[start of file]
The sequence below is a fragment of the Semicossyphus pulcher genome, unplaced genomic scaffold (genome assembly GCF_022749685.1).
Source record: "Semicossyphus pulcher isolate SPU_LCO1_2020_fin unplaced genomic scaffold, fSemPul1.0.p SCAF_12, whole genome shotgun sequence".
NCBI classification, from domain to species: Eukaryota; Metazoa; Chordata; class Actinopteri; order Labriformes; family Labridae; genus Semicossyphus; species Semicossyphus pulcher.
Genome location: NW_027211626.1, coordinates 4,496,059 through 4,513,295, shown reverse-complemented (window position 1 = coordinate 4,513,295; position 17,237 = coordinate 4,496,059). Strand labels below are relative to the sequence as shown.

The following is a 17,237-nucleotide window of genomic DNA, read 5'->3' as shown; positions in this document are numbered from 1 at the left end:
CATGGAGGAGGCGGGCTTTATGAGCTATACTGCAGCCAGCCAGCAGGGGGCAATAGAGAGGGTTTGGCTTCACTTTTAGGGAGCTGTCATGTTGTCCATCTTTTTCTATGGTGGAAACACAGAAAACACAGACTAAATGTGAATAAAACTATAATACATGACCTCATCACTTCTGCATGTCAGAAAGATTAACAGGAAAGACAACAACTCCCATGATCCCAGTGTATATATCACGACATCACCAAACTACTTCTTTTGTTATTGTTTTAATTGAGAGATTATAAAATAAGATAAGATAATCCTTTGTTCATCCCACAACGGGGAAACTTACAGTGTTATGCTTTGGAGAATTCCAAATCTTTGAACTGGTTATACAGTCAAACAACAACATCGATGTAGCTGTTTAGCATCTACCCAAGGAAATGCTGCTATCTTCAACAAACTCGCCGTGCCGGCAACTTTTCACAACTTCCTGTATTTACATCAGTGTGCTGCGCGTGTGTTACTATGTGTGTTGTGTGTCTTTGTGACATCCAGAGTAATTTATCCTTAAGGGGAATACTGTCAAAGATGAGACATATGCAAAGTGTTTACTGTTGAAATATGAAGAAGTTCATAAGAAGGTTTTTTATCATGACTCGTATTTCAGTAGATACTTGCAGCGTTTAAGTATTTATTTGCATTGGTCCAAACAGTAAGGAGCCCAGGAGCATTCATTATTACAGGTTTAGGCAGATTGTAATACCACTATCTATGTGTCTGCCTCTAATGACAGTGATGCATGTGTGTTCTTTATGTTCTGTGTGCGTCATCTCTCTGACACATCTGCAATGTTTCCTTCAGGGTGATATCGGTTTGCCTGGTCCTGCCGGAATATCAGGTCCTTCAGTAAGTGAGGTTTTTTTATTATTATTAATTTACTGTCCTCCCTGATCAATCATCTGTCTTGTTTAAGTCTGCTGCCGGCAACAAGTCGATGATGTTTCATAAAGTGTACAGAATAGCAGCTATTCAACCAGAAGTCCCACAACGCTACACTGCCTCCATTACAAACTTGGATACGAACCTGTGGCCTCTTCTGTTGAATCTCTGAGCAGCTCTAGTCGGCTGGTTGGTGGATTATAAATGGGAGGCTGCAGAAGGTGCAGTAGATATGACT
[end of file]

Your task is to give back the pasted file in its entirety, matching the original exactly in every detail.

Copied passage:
The sequence below is a fragment of the Semicossyphus pulcher genome, unplaced genomic scaffold (genome assembly GCF_022749685.1).
Source record: "Semicossyphus pulcher isolate SPU_LCO1_2020_fin unplaced genomic scaffold, fSemPul1.0.p SCAF_12, whole genome shotgun sequence".
NCBI classification, from domain to species: Eukaryota; Metazoa; Chordata; class Actinopteri; order Labriformes; family Labridae; genus Semicossyphus; species Semicossyphus pulcher.
Genome location: NW_027211626.1, coordinates 4,496,059 through 4,513,295, shown reverse-complemented (window position 1 = coordinate 4,513,295; position 17,237 = coordinate 4,496,059). Strand labels below are relative to the sequence as shown.

The following is a 17,237-nucleotide window of genomic DNA, read 5'->3' as shown; positions in this document are numbered from 1 at the left end:
CATGGAGGAGGCGGGCTTTATGAGCTATACTGCAGCCAGCCAGCAGGGGGCAATAGAGAGGGTTTGGCTTCACTTTTAGGGAGCTGTCATGTTGTCCATCTTTTTCTATGGTGGAAACACAGAAAACACAGACTAAATGTGAATAAAACTATAATACATGACCTCATCACTTCTGCATGTCAGAAAGATTAACAGGAAAGACAACAACTCCCATGATCCCAGTGTATATATCACGACATCACCAAACTACTTCTTTTGTTATTGTTTTAATTGAGAGATTATAAAATAAGATAAGATAATCCTTTGTTCATCCCACAACGGGGAAACTTACAGTGTTATGCTTTGGAGAATTCCAAATCTTTGAACTGGTTATACAGTCAAACAACAACATCGATGTAGCTGTTTAGCATCTACCCAAGGAAATGCTGCTATCTTCAACAAACTCGCCGTGCCGGCAACTTTTCACAACTTCCTGTATTTACATCAGTGTGCTGCGCGTGTGTTACTATGTGTGTTGTGTGTCTTTGTGACATCCAGAGTAATTTATCCTTAAGGGGAATACTGTCAAAGATGAGACATATGCAAAGTGTTTACTGTTGAAATATGAAGAAGTTCATAAGAAGGTTTTTTATCATGACTCGTATTTCAGTAGATACTTGCAGCGTTTAAGTATTTATTTGCATTGGTCCAAACAGTAAGGAGCCCAGGAGCATTCATTATTACAGGTTTAGGCAGATTGTAATACCACTATCTATGTGTCTGCCTCTAATGACAGTGATGCATGTGTGTTCTTTATGTTCTGTGTGCGTCATCTCTCTGACACATCTGCAATGTTTCCTTCAGGGTGATATCGGTTTGCCTGGTCCTGCCGGAATATCAGGTCCTTCAGTAAGTGAGGTTTTTTTATTATTATTAATTTACTGTCCTCCCTGATCAATCATCTGTCTTGTTTAAGTCTGCTGCCGGCAACAAGTCGATGATGTTTCATAAAGTGTACAGAATAGCAGCTATTCAACCAGAAGTCCCACAACGCTACACTGCCTCCATTACAAACTTGGATACGAACCTGTGGCCTCTTCTGTTGAATCTCTGAGCAGCTCTAGTCGGCTGGTTGGTGGATTATAAATGGGAGGCTGCAGAAGGTGCAGTAGATATGACT